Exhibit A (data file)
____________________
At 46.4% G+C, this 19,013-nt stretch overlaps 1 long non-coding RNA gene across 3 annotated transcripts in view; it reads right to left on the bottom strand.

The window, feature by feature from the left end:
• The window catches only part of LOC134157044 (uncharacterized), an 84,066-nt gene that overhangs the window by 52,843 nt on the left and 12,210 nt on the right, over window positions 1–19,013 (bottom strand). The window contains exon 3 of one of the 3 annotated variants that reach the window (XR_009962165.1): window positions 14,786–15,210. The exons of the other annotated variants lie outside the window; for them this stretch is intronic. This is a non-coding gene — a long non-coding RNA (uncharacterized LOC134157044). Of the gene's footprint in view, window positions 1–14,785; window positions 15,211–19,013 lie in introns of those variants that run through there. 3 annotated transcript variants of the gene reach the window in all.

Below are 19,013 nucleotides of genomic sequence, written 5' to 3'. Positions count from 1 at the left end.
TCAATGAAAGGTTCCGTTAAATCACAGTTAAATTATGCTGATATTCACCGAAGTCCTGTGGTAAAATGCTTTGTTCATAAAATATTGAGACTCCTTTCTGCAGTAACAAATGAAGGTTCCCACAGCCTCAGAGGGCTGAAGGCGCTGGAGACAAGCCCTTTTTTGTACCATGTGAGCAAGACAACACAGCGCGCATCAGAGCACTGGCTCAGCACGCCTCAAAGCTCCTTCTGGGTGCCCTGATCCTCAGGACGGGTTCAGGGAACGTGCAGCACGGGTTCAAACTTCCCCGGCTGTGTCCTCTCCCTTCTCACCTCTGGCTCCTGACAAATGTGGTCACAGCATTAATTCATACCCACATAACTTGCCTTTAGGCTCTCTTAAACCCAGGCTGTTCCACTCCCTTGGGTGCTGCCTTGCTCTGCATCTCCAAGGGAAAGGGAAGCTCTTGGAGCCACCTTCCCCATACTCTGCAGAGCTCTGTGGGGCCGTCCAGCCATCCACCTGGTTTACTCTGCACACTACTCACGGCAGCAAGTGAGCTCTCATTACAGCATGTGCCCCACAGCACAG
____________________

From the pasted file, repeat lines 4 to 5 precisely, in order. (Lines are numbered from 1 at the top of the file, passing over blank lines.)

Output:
Below are 19,013 nucleotides of genomic sequence, written 5' to 3'. Positions count from 1 at the left end.
TCAATGAAAGGTTCCGTTAAATCACAGTTAAATTATGCTGATATTCACCGAAGTCCTGTGGTAAAATGCTTTGTTCATAAAATATTGAGACTCCTTTCTGCAGTAACAAATGAAGGTTCCCACAGCCTCAGAGGGCTGAAGGCGCTGGAGACAAGCCCTTTTTTGTACCATGTGAGCAAGACAACACAGCGCGCATCAGAGCACTGGCTCAGCACGCCTCAAAGCTCCTTCTGGGTGCCCTGATCCTCAGGACGGGTTCAGGGAACGTGCAGCACGGGTTCAAACTTCCCCGGCTGTGTCCTCTCCCTTCTCACCTCTGGCTCCTGACAAATGTGGTCACAGCATTAATTCATACCCACATAACTTGCCTTTAGGCTCTCTTAAACCCAGGCTGTTCCACTCCCTTGGGTGCTGCCTTGCTCTGCATCTCCAAGGGAAAGGGAAGCTCTTGGAGCCACCTTCCCCATACTCTGCAGAGCTCTGTGGGGCCGTCCAGCCATCCACCTGGTTTACTCTGCACACTACTCACGGCAGCAAGTGAGCTCTCATTACAGCATGTGCCCCACAGCACAG